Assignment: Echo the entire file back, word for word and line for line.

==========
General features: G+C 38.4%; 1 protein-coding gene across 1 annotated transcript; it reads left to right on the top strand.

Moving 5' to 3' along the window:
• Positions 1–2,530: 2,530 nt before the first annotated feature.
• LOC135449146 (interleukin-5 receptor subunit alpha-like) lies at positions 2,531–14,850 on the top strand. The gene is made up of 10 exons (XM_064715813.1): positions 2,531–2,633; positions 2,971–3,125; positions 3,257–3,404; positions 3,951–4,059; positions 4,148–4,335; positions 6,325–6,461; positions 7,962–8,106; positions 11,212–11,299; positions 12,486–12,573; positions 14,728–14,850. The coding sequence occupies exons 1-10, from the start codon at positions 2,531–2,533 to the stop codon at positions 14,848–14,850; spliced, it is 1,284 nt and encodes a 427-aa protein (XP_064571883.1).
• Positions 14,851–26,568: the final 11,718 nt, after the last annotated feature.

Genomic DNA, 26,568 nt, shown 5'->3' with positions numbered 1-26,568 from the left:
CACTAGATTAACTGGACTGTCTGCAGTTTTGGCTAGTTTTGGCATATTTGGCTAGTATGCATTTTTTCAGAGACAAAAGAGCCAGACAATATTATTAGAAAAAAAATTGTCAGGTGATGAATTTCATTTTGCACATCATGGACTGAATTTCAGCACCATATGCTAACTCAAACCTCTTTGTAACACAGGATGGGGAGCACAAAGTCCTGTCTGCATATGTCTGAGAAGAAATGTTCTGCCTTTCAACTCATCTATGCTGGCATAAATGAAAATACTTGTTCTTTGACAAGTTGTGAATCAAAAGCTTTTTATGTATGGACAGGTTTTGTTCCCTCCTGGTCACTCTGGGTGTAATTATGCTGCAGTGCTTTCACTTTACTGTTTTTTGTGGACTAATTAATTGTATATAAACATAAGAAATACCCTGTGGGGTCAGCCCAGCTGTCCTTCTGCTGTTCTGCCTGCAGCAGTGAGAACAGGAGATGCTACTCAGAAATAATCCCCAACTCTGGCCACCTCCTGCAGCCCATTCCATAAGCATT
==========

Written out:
General features: G+C 38.4%; 1 protein-coding gene across 1 annotated transcript; it reads left to right on the top strand.

Moving 5' to 3' along the window:
• Positions 1–2,530: 2,530 nt before the first annotated feature.
• LOC135449146 (interleukin-5 receptor subunit alpha-like) lies at positions 2,531–14,850 on the top strand. The gene is made up of 10 exons (XM_064715813.1): positions 2,531–2,633; positions 2,971–3,125; positions 3,257–3,404; positions 3,951–4,059; positions 4,148–4,335; positions 6,325–6,461; positions 7,962–8,106; positions 11,212–11,299; positions 12,486–12,573; positions 14,728–14,850. The coding sequence occupies exons 1-10, from the start codon at positions 2,531–2,533 to the stop codon at positions 14,848–14,850; spliced, it is 1,284 nt and encodes a 427-aa protein (XP_064571883.1).
• Positions 14,851–26,568: the final 11,718 nt, after the last annotated feature.

Genomic DNA, 26,568 nt, shown 5'->3' with positions numbered 1-26,568 from the left:
CACTAGATTAACTGGACTGTCTGCAGTTTTGGCTAGTTTTGGCATATTTGGCTAGTATGCATTTTTTCAGAGACAAAAGAGCCAGACAATATTATTAGAAAAAAAATTGTCAGGTGATGAATTTCATTTTGCACATCATGGACTGAATTTCAGCACCATATGCTAACTCAAACCTCTTTGTAACACAGGATGGGGAGCACAAAGTCCTGTCTGCATATGTCTGAGAAGAAATGTTCTGCCTTTCAACTCATCTATGCTGGCATAAATGAAAATACTTGTTCTTTGACAAGTTGTGAATCAAAAGCTTTTTATGTATGGACAGGTTTTGTTCCCTCCTGGTCACTCTGGGTGTAATTATGCTGCAGTGCTTTCACTTTACTGTTTTTTGTGGACTAATTAATTGTATATAAACATAAGAAATACCCTGTGGGGTCAGCCCAGCTGTCCTTCTGCTGTTCTGCCTGCAGCAGTGAGAACAGGAGATGCTACTCAGAAATAATCCCCAACTCTGGCCACCTCCTGCAGCCCATTCCATAAGCATT